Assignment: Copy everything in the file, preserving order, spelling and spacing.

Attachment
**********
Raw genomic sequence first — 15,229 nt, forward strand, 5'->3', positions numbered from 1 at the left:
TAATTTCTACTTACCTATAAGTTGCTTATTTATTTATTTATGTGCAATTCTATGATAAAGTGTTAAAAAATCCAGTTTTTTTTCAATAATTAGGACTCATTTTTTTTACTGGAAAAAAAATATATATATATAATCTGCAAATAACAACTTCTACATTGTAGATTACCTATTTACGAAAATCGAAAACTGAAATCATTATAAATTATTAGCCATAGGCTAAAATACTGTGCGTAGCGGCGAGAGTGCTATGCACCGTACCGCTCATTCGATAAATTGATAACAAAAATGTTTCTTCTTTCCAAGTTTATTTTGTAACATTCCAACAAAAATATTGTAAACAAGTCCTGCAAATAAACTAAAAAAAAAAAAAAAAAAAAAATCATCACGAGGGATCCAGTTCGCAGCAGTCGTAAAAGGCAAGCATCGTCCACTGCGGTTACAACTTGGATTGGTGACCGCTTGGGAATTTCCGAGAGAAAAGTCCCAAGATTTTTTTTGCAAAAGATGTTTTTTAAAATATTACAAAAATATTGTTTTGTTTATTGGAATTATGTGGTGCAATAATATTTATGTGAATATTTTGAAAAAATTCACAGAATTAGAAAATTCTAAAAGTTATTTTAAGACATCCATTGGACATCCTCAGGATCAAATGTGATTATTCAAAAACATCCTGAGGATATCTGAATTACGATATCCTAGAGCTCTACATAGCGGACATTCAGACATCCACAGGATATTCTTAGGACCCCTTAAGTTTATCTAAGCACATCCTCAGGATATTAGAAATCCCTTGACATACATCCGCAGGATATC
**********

Raw genomic sequence first — 15,229 nt, forward strand, 5'->3', positions numbered from 1 at the left:
TAATTTCTACTTACCTATAAGTTGCTTATTTATTTATTTATGTGCAATTCTATGATAAAGTGTTAAAAAATCCAGTTTTTTTTCAATAATTAGGACTCATTTTTTTTACTGGAAAAAAAATATATATATATAATCTGCAAATAACAACTTCTACATTGTAGATTACCTATTTACGAAAATCGAAAACTGAAATCATTATAAATTATTAGCCATAGGCTAAAATACTGTGCGTAGCGGCGAGAGTGCTATGCACCGTACCGCTCATTCGATAAATTGATAACAAAAATGTTTCTTCTTTCCAAGTTTATTTTGTAACATTCCAACAAAAATATTGTAAACAAGTCCTGCAAATAAACTAAAAAAAAAAAAAAAAAAAAAATCATCACGAGGGATCCAGTTCGCAGCAGTCGTAAAAGGCAAGCATCGTCCACTGCGGTTACAACTTGGATTGGTGACCGCTTGGGAATTTCCGAGAGAAAAGTCCCAAGATTTTTTTTGCAAAAGATGTTTTTTAAAATATTACAAAAATATTGTTTTGTTTATTGGAATTATGTGGTGCAATAATATTTATGTGAATATTTTGAAAAAATTCACAGAATTAGAAAATTCTAAAAGTTATTTTAAGACATCCATTGGACATCCTCAGGATCAAATGTGATTATTCAAAAACATCCTGAGGATATCTGAATTACGATATCCTAGAGCTCTACATAGCGGACATTCAGACATCCACAGGATATTCTTAGGACCCCTTAAGTTTATCTAAGCACATCCTCAGGATATTAGAAATCCCTTGACATACATCCGCAGGATATC